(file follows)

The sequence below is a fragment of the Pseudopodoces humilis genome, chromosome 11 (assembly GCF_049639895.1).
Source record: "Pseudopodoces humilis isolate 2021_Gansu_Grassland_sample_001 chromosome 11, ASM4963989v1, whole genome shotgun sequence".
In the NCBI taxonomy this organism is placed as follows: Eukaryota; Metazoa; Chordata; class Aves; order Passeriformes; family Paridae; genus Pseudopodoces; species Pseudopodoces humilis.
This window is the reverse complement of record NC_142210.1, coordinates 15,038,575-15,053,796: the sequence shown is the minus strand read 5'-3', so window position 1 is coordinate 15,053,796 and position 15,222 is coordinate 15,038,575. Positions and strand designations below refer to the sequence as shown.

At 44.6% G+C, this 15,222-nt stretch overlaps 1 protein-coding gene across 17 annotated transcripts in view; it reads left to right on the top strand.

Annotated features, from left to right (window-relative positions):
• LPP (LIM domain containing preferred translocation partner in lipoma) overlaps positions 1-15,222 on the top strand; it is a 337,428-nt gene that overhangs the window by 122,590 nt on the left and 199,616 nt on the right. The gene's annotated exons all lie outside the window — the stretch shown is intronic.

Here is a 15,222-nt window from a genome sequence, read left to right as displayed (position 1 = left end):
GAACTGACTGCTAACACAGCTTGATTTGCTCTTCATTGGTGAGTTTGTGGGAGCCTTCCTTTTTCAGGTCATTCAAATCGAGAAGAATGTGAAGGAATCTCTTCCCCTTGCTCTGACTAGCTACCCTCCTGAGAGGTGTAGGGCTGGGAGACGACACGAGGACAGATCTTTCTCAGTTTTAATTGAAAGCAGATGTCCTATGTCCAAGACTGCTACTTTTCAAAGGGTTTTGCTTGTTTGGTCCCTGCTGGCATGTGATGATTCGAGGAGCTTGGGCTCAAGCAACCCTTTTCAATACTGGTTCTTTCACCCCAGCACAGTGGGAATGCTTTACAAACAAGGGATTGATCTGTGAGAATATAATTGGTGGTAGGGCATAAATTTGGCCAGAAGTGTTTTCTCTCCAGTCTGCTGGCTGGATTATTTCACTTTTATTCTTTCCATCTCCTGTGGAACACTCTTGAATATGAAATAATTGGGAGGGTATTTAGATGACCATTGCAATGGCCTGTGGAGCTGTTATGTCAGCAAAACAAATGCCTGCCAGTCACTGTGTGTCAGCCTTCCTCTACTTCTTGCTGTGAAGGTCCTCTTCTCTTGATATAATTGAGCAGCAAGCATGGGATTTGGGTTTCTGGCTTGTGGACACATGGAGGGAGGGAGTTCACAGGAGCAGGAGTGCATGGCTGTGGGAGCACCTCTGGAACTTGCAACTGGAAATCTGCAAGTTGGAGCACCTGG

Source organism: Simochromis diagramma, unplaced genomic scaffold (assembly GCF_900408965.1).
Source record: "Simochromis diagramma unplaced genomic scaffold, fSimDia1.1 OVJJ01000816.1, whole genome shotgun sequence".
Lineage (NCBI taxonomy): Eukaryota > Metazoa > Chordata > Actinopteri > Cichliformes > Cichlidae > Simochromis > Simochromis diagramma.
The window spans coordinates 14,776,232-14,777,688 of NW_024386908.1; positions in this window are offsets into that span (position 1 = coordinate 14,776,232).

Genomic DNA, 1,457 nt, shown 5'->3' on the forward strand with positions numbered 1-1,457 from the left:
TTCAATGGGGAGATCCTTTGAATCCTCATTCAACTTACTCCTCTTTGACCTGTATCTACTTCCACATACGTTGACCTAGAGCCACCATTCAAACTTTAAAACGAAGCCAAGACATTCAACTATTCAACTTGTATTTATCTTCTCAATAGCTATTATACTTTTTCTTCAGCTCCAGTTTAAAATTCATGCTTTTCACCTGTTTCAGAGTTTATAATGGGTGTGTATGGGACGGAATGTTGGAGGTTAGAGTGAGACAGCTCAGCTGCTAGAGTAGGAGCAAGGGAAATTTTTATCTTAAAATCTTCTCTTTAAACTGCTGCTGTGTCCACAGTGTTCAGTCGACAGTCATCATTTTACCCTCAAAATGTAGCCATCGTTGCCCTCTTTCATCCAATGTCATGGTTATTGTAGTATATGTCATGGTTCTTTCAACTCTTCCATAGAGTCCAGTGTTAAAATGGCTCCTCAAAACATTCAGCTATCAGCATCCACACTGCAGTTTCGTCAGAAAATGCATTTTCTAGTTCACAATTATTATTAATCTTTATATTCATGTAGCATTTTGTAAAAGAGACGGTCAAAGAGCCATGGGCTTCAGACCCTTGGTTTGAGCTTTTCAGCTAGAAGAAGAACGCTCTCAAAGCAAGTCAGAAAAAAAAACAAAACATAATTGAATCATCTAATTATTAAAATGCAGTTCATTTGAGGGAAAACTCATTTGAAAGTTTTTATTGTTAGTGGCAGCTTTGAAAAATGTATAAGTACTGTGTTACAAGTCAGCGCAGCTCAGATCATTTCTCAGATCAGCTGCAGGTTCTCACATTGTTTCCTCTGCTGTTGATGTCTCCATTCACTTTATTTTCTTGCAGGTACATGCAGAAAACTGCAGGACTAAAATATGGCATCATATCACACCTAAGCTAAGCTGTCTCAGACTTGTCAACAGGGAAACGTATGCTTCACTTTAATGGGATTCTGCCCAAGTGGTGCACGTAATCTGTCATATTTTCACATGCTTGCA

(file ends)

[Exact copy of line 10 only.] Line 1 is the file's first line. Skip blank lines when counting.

Source organism: Simochromis diagramma, unplaced genomic scaffold (assembly GCF_900408965.1).